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Obama: Europe faces greater terror threat than U.S.

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  • NEW: France open to accepting prisoners released from Guantanamo Bay
  • Obama: Europe at greater risk of possible al Qaeda terrorist attack than U.S.
  • Afghanistan, relations with Russia top NATO agenda in France-Germany
  • Two-day summit taking place on banks of Rhine in Strasbourg and Kehl
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(CNN) -- Europe is more vulnerable to terrorist attack than the United States, U.S. President Barack Obama said Friday as he arrived in France for a two-day NATO Summit marking the military alliance's 60th anniversary.

The Obamas and the Sarkozys pose for photos Friday in Strasbourg.

U.S. President Barack Obama and French President Nicolas Sarkozy take part in Friday's ceremonies.

Obama was addressing an audience in Strasbourg, which is co-hosting the summit with Kehl in Germany on opposite banks of the River Rhine, afterr earlier holding talks with French President Nicolas Sarkozy.

Afghanistan tops the agenda at the summit with Obama calling on other NATO members to take on a greater role in thee fight against Taliban and Islamist insurgents.

U.S. forces have borne the brunt of the conflict since leading the invasion that overthrew the Taliban in 2001, following the al Qaeda terror attacks against New York and Washington.

Obama said Friday he had asked other NATO states to provide more military and civilian support and warned that al Qaeda was still plotting terror attacks in the border regions of Afghanistan and Pakistan.

"Al Qaeda is still a threat and we cannot pretend somehow that because Barack Hussain Obama got elected as president everything is suddenly going to be ok," Obama said.

"If there is another al Qaeda attack it is just as likely, if not more, that it will be here in Europe, in a European city." Video Watch Obama describe terror threat »

At an earlier joint press conference, Sarkozy said France would be open to accepting a released prisoner from the Guantanamo Bay detention facility if that helps bring about its closing.

Sarkozy has criticized Guantanamo and said he is "happy and proud" Obama decided to close it. Video Watch French fans cheer Obama »

Obama reiterated the United States' commitment to NATO, describing it as the "most successful alliance in modern history."

"The basic premise of NATO was that Europe's security was the United States' security and vice versa," Obama told reporters. "That is a pillar of American foreign policy that has been unchanging over the past 60 years. It is something that I am here to affirm."

Obama said the U.S. wanted strong allies and was looking to be a partner with European countries. "The more capable they are defensively, the more we can act in concert on the shared challenges that we face," he said.

"One of my messages to our NATO allies is going to be the more capability we see here in Europe, the happier the United States will be, the more effective we will be in coordinating our activities."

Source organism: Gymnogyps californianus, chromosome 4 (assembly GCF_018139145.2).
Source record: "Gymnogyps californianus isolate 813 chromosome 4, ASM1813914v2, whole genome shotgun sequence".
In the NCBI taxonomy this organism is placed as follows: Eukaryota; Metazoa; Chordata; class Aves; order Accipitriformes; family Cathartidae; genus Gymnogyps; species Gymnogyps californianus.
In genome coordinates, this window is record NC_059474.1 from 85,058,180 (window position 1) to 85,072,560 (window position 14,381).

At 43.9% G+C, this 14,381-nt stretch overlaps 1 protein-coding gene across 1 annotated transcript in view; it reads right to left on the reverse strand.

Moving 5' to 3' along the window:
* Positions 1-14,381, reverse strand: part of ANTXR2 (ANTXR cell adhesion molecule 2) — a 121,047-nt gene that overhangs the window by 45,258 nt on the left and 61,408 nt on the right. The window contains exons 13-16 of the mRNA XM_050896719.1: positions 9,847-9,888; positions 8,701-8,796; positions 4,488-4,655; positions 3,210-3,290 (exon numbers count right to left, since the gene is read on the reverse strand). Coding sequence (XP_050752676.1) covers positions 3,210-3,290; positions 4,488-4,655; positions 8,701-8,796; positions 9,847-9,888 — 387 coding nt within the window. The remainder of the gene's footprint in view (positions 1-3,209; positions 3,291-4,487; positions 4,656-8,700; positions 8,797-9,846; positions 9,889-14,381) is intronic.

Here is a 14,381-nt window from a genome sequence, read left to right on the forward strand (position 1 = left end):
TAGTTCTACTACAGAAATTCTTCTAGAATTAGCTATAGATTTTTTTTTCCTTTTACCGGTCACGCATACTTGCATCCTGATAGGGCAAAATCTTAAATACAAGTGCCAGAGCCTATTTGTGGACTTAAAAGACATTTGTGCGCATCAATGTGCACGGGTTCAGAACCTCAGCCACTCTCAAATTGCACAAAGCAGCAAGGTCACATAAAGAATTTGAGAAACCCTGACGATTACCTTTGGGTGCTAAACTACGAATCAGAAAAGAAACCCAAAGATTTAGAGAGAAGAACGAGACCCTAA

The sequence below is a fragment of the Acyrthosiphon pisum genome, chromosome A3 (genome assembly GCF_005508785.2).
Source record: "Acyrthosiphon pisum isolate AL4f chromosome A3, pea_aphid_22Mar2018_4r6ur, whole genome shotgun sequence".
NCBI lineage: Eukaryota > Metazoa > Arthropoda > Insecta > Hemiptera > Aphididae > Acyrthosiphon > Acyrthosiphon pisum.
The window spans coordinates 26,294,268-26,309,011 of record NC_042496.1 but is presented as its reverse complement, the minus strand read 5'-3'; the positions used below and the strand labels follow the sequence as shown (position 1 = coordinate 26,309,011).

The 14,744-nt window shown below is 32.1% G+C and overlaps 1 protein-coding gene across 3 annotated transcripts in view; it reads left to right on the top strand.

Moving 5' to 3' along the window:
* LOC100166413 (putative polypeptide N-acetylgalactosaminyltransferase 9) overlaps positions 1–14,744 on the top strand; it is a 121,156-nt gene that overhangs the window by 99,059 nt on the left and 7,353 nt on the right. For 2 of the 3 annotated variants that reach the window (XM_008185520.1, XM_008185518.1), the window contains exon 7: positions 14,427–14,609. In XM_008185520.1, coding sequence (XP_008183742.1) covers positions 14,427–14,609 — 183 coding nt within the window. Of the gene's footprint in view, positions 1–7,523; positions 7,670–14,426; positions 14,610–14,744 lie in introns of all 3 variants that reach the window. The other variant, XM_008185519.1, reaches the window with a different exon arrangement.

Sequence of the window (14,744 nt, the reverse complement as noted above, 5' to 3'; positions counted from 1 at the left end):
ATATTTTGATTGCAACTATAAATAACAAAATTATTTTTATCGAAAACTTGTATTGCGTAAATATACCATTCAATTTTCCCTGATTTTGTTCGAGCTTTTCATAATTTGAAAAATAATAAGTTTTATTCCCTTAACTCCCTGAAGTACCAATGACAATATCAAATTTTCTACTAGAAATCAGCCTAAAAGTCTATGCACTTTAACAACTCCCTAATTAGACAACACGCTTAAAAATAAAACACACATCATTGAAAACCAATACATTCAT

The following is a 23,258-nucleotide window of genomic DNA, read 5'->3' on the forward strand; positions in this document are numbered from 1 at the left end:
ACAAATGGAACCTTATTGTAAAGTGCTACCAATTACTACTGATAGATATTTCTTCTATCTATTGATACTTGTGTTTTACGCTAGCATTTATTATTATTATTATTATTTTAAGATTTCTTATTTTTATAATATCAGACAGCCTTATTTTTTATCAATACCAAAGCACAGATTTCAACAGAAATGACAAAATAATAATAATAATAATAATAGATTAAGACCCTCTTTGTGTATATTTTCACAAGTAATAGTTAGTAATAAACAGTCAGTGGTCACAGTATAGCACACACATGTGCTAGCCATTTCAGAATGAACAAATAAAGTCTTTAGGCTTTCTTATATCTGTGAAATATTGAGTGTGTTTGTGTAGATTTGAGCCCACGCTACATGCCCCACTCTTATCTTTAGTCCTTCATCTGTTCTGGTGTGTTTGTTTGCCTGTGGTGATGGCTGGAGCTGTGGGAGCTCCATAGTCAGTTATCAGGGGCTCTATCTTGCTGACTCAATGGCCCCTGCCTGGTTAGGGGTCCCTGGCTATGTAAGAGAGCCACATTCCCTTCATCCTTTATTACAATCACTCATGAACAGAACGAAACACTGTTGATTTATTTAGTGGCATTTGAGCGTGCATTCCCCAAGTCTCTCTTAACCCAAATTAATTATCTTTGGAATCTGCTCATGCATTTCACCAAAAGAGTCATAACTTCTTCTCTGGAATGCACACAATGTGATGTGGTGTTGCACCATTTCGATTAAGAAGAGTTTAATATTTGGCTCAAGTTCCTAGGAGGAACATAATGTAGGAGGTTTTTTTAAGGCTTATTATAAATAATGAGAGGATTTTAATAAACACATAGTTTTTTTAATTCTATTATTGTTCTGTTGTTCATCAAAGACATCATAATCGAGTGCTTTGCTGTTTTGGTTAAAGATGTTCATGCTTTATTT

The French president indicated he wanted his country to be strong enough to "stand up to the challenges" that it faced and have defense at the fore.

British Prime Minister Gordon Brown's office said the UK was prepared to consider an increase in troop numbers in Afghanistan on a temporary basis to provide additional security during the forthcoming presidential election -- but said an agreement would be "subject to burden-sharing agreements at the NATO summit." A source familiar with the proposal said the troop increase would be in the "mid-high 100s."

Summit co-host France, which is rejoining NATO's high command this weekend after more than 40 years, has rarely seen eye-to-eye with the U.S. on military matters.

Sarkozy pledged a relatively small group of 150 gendarmes this week to help train Afghan police and observers wonder if Obama will face an uphill battle in bringing other allies on board.

De Hoop Scheffer told CNN that was "too gloomy a conclusion" and said European allies are already starting to contribute more.

"That doesn't happen in one big bang at the summit, but they are beefing up their forces," de Hoop Scheffer told CNN. "Afghanistan should not become President Obama's conflict but should become a collective, coordinated operation of all of us."

De Hoop Scheffer said NATO was also trying to "re-engage" with Russia after relations between the former Cold War military rivals reached a "low ebb" during Russian forces' military invasion of Georgia last year.

Obama made clear at the G-20 summit in London this week that he wants to restart relations with Russia. He said Friday he had a "terrific" meeting with Russian President Dmitry Medvedev.

"I think that it is important for NATO allies to engage Russia and to recognize that they have legitimate interests in some cases, we've got common interests, but we also have some core disagreements," Obama said.

Calling Obama's plan "excellent news," Sarkozy responded, "The last thing we need is a new Cold War."

But some NATO members are reluctant to agree with him, particularly eastern European countries like Poland and the Czech Republic that used to fall under Russian influence as members of the Soviet bloc.

Pierre Lellouche, an author and NATO watcher, said he believes those countries will come around to Obama's plans.

Saturday's agenda will also see Albania and Croatia welcomed to the alliance as they finalize their accession process at the summit.


Some 300 NATO protesters were jailed Thursday in Strasbourg, Germany, just across the border from the French side of the city, police said, and 105 of them were still held Friday.

Thursday's protest was violent, with demonstrators breaking property and throwing stones. All was quiet Thursday night and Friday morning.

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